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When did you fall in love with weather?
Most meteorologists get bit by the weather bug before age 12. I first skied in Pennsylvania when I was four years old, and I fell in love with snow. By the time I was in elementary school I knew I liked two things: skiing and weather.
How do you predict winter storms?
The process of forecasting snow in big mountains relies as much on experience in the mountains as it does on knowledge of meteorology. When I moved to Colorado, it took me three or four years of skiing, traveling, and forecasting—getting a lot of forecasts wrong—before I figured out the microclimates. I obsessively look at forecast models and radar, but skiing is a priority, too. It’s really important to be on the ground. That’s what allows us to be more accurate than most weather services with a bunch of forecasters in an office building.
How far in advance can you forecast a powder day?
We can provide a detailed snow forecast five days out. In terms of planning powder days, use the seven- to 10-day forecast as a general idea of what might happen. At four and five days, start cancelling meetings or pretending you’re sick. Around two to three days in advance, that’s when we are really confident about the storms.
Last year’s ski season was rough. That means we’re due for a good season this year, right?
There is really no link from one season to the next. Long-range forecasts are absolutely terrible. People make predictions from La Niña or El Niño, which describe the temperature of water in the Pacific Ocean near the equator. We go back and look at what happened in different La Niña or El Niño seasons, and that’s basically how long-range forecasts are made.
5280.com Exclusive: More with Joel Gratz
What conditions make for a perfect powder day?
The dream powder day is my inspiration. For me, it has three elements: You want a very soft base—the ideal amount of snow is between 12 and 18 inches that fall after the lift closes; and you want very little wind with mountaintop temperatures between 10 and 15 degrees. This is what creates that bottomless, light snow. It makes a ski day, ski season, or even a ski career.
Can you tell when a storm will hit the metro area?
We have two distinct weather patterns for areas east of the Continental Divide and west of the Divide. Sometimes, when one side gets weather, the other won’t. When people see clouds moving in from the east or northeast, and we joke that it smells like Greeley, we are going to have an upslope storm where areas east of the mountains will get the most snow. When that happens, Eldora is the biggest beneficiary.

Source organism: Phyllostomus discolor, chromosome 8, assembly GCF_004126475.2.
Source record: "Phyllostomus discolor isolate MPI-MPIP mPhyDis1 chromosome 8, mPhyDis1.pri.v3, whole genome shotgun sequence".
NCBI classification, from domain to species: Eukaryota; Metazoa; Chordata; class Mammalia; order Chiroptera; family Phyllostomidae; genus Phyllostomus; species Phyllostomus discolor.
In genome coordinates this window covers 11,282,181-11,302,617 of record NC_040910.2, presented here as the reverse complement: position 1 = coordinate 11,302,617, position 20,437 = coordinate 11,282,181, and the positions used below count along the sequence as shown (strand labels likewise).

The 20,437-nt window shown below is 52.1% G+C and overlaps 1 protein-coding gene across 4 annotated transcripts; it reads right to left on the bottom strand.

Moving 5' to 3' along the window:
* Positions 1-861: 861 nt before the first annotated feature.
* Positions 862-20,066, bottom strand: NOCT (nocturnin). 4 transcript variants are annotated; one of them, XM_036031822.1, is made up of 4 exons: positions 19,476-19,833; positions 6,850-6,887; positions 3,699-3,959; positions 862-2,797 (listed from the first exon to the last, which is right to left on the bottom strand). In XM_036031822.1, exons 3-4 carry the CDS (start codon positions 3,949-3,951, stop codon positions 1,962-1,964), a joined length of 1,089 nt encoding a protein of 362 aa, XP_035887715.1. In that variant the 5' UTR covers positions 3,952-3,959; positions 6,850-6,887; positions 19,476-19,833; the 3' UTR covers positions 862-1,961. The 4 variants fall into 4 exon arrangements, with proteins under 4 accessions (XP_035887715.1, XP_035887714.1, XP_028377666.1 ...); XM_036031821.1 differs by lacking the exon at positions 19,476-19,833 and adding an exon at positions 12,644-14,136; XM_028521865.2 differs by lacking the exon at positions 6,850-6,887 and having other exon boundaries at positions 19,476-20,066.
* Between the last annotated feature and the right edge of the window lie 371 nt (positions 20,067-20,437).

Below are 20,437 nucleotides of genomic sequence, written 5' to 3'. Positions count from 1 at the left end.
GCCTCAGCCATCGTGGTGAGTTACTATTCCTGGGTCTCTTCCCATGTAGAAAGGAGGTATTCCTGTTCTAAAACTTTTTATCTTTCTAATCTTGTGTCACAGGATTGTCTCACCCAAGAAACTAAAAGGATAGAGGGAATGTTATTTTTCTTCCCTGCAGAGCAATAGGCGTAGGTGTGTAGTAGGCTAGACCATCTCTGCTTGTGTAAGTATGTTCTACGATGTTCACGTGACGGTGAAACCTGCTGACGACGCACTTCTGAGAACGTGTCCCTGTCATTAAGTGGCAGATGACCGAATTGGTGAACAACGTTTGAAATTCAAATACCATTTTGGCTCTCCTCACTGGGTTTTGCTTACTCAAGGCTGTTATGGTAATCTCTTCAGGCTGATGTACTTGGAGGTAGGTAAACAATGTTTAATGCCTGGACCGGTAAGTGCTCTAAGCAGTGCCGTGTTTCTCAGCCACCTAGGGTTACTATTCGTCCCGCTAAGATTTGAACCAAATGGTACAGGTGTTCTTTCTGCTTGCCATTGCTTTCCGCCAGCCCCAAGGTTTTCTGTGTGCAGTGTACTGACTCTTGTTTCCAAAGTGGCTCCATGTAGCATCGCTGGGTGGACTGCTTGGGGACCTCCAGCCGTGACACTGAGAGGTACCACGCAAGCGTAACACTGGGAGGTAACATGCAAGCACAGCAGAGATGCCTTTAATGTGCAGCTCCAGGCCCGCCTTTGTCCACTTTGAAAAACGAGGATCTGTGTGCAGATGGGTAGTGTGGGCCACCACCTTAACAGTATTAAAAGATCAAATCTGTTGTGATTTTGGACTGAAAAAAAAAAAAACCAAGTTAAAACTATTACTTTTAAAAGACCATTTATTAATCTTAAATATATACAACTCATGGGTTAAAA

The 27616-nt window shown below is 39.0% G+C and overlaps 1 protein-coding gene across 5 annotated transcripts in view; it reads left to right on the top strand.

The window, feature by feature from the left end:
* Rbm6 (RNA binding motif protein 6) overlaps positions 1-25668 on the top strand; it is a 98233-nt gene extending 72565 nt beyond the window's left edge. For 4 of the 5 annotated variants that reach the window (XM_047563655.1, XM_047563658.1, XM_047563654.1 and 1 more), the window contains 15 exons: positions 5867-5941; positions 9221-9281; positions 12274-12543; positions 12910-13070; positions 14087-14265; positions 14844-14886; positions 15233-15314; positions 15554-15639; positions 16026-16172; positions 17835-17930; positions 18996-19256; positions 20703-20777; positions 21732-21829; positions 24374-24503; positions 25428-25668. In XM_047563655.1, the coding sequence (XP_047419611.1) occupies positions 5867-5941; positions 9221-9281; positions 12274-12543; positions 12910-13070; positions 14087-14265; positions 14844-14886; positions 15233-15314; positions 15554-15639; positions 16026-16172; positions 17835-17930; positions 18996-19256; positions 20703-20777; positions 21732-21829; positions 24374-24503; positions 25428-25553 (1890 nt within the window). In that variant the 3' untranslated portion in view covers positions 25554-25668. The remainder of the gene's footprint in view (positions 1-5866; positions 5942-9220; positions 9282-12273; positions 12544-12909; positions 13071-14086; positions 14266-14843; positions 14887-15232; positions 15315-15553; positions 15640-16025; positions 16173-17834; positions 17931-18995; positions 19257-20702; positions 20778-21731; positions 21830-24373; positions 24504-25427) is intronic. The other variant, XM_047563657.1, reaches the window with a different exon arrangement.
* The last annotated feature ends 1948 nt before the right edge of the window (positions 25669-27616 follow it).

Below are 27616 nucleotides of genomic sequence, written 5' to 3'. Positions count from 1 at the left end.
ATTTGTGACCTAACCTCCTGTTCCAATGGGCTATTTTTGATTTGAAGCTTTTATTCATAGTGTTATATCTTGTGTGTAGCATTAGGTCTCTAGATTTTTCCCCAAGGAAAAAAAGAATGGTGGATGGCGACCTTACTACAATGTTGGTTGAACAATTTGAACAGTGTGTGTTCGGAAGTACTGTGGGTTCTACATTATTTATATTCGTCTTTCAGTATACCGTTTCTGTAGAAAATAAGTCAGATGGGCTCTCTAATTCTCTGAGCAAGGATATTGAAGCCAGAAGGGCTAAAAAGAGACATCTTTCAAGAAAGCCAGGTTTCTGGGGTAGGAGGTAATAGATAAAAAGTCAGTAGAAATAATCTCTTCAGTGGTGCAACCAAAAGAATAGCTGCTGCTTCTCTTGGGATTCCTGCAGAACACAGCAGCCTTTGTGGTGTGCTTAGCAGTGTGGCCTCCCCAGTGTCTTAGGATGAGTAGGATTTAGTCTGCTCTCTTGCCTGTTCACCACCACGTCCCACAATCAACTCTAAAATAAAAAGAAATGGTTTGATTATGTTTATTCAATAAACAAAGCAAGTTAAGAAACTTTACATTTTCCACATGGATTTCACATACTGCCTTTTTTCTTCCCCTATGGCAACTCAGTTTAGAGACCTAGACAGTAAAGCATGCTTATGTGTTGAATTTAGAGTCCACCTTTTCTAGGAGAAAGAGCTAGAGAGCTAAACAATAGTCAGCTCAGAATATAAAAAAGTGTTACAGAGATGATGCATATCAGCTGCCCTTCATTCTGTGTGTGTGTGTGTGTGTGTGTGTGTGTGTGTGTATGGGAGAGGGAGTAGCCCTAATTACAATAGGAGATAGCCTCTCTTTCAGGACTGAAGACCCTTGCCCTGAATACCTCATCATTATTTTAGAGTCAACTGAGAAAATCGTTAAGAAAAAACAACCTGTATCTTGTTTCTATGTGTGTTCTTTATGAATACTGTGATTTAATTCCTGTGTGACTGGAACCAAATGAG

Besides weather forecasts, what else can people find on opensnow.com?
I write about the best powder days, road closures, finding the deepest snow, and other weather factors like wind and sun. Those are the things that can only be written about by another skier or snowboarder. That’s where other forecasts fail; they might provide weather information—snow depth and temperature—but they aren’t highly accurate when it comes to the nuances of our big mountains.
Where do you ski when a storm dumps snow all over the state?
My favorite place to ski is anywhere with great snow and great friends.
We heard you could predict which trail will get the most snow on any given mountain.
Everybody has their own likes and dislikes when it comes to terrain and type of snow. Skiing is a sport people fall in love with and are passionate about. They work their butts off to find interesting places to go with the best snow. You find that place on the mountain by skiing a lot, by chatting with folks, and by trial and error. I’m not out to give away the secret spots. I’m here to guide people in the right direction to the mountains that have a lot of snow, but individual ski runs have to be left for people to do a little bit of work.
NAME: Joel Gratz
EXPERIENCE: Five years forecasting Colorado powder
FACTOID: Gratz decided to pursue weather full-time, in part, after getting a boastful phone call from a friend who was skiing waist-deep powder at Steamboat. Gratz had opted to ski another mountain, which ended up with considerably less snow.